Trivium Pursuit

Part 20 Pilgrim’s Progress — By-Path Meadow

Part 20 — By-Path Meadow by John Bunyan audio

By-Path Meadow by John Bunyan read-along text

I saw, then, that they went on their way to a pleasant river, which King David called “the river of God” — but the apostle John called “the river of the water of life.”

pleasantriver1

Now their way lay along the bank of the river. Here, therefore, Christian and his companion walked with great delight — they drank of the water of the river, which was pleasant and enlivening to their weary spirits. On the banks of both sides of this river, were green trees which bore all kinds of fruit — which the Pilgrims were also much pleased with. Furthermore, the leaves of the trees were also good for medicine. They prevented sicknesses and other diseases that are common to traveling Pilgrims.

They went on their way to a pleasant river Frederick Rhead

On both sides of the river there was a meadow which remained green all the year long and was intricately beautified with lilies. In this meadow they lay down and slept — for here they could sleep in safety. When they awoke, they again gathered fruit from the trees, and drank of the water of the river — and once more lay down to sleep. Thus they did for several days and nights.

Then they sang:

“Behold how these crystal streams do glide,
To comfort Pilgrims by the highway side;
The meadows green, besides their fragrant smell,
Yield dainties for them, and he who can tell
What pleasant fruit — yes, leaves, these trees do yield,
Will soon sell all, that he may buy this field.”

So when they were prepared to travel on — for they were not as yet at their journey’s end — again they ate and drank, and departed.

Now, I beheld in my dream, that they had not journeyed far when their path separated away from the river. This saddened them, but they dared not depart from their course. Now their path became rough — and their feet were tender because of their long travels. So they became discouraged because of the difficulty of the way — and wished for an easier route.

Now, just ahead of them on the left side of the road, was a field named By-path Meadow — which could be entered by a stile.

Then Christian said to Hopeful, “If this meadow lies alongside our way — then let us go over into it.”

So he went to the stile to see — and behold, there was a path on the other side of the fence which ran alongside their way.

by-path-meadow1

“It is just as I desired! Here is an easy-going way — come, good Hopeful, and let us go over!” Christian exclaimed.

HOPEFUL: “But what if this easy path should lead us out of the way?”

CHRISTIAN: “That is not likely. Look, it goes right alongside our pathway.”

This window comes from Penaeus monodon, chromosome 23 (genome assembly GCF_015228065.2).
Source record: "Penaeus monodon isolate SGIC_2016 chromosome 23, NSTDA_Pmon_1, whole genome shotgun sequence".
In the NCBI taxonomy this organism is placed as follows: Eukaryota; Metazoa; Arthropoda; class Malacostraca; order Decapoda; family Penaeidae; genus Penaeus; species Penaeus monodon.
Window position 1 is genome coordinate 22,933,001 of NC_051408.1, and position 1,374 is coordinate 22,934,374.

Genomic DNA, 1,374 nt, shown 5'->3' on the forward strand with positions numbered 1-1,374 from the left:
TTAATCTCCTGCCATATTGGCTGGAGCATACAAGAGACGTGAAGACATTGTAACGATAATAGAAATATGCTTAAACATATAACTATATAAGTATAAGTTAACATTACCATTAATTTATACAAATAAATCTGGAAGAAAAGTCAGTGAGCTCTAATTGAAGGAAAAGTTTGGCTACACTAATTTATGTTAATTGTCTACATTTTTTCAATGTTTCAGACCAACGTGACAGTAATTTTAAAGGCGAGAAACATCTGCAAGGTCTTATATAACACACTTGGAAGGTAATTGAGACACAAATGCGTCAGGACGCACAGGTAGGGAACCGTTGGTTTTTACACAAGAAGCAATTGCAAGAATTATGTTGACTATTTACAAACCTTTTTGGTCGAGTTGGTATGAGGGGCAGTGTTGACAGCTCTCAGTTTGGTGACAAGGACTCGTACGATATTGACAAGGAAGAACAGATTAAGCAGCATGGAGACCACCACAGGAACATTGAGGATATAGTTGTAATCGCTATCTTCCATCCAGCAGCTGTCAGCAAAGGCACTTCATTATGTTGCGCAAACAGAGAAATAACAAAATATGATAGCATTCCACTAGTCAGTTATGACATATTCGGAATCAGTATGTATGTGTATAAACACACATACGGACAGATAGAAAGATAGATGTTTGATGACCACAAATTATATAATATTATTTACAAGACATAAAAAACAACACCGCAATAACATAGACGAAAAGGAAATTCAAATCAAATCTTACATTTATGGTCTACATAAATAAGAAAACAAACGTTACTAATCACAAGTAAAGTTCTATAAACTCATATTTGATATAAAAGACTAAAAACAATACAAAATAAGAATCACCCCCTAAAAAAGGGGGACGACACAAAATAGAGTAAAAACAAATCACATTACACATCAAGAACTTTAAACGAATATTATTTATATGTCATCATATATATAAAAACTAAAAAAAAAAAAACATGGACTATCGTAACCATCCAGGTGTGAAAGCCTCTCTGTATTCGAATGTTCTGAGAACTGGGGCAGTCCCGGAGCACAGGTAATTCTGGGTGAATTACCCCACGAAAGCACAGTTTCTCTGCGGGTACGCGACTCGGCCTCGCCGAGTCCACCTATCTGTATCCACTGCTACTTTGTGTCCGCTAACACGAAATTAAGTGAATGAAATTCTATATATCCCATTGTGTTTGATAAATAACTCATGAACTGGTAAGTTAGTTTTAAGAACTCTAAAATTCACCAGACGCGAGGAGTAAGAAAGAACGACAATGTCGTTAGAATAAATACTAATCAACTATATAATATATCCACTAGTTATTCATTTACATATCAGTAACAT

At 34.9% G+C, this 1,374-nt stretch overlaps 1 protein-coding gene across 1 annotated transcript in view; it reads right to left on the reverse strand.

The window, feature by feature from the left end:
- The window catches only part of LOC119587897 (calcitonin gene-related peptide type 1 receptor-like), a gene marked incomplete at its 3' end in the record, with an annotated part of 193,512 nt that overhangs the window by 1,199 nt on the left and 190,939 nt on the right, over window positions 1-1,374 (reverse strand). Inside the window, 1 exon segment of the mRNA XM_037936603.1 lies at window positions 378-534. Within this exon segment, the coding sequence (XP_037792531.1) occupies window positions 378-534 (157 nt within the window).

So Hopeful, being persuaded by his fellow, left the path and followed Christian over the stile. Once in the meadow — they found it very easy for their feet.

Looking ahead of them, they saw a man named Vain-confidence. So they called after him, and asked him where this path led.

vain-confidence

“To the Celestial Gate,” he replied.

“Look,” Christian said to Hopeful, “did I not tell you so? Now you see that we are in the right path!”

So they followed Vain-confidence, and he went on ahead of them. But, behold, as the night came on, it grew very dark — and they lost sight of him.

Vain-confidence, not seeing the way before him, fell into a deep pit and was dashed to pieces! This pit was purposely made by the king of those grounds in order to catch vain-glorious fools.

Now Christian and Hopeful heard him fall. So they called to him — but there was no answer. They only heard someone groaning.

Then Hopeful asked, “Where are we now?”

Christian did not answer, fearing that he had led Hopeful out of the right way.

It now began to rain — with thundering and lightening, in a most dreadful manner — and the water was rising around them.

Then Hopeful groaned within himself, saying, “O that I had remained on my way!”

CHRISTIAN: “Who could have thought that this path would have led us out of the way?”

HOPEFUL: “I was afraid of that at the very first, and therefore gave you a gentle caution. I would have spoken plainer — but for the fact that you are older than I.”

CHRISTIAN: “Good brother — do not be offended. I am sorry I have brought you out of the way, and that I have put you into such imminent danger. Please forgive me — I did not do it with an evil intent.”

HOPEFUL: “Be comforted, my brother — for I do forgive you. We must believe that this too shall be for our good.”

CHRISTIAN: “I am glad that you are such a merciful brother. We must not stay here — let us try to go back again.”

HOPEFUL: “But, good brother, let me go first.”

CHRISTIAN: “No, if you please, let me go ahead — so that if there is any danger, I may meet it first — because by my guidance we have both gone out of the way.”

HOPEFUL: “No — you shall not go first; for your mind is troubled, and you may lead us out of the way again.”

Then, for their encouragement, they heard the voice of one saying, “Set your heart toward the highway — even the way by which you came; turn back.”

But by this time the waters had greatly risen — so the way of going back was very dangerous. Then Christian realized that it is easier to go out of the right way — than to get back into it.

So they attempted to go back — but it was so dark, and the flood was so high, that they almost drowned nine or ten times. Neither could they, using all their skill — get back to the stile that night. At last, finding a little shelter — they sat down there. Being weary, they fell asleep until the day-break.

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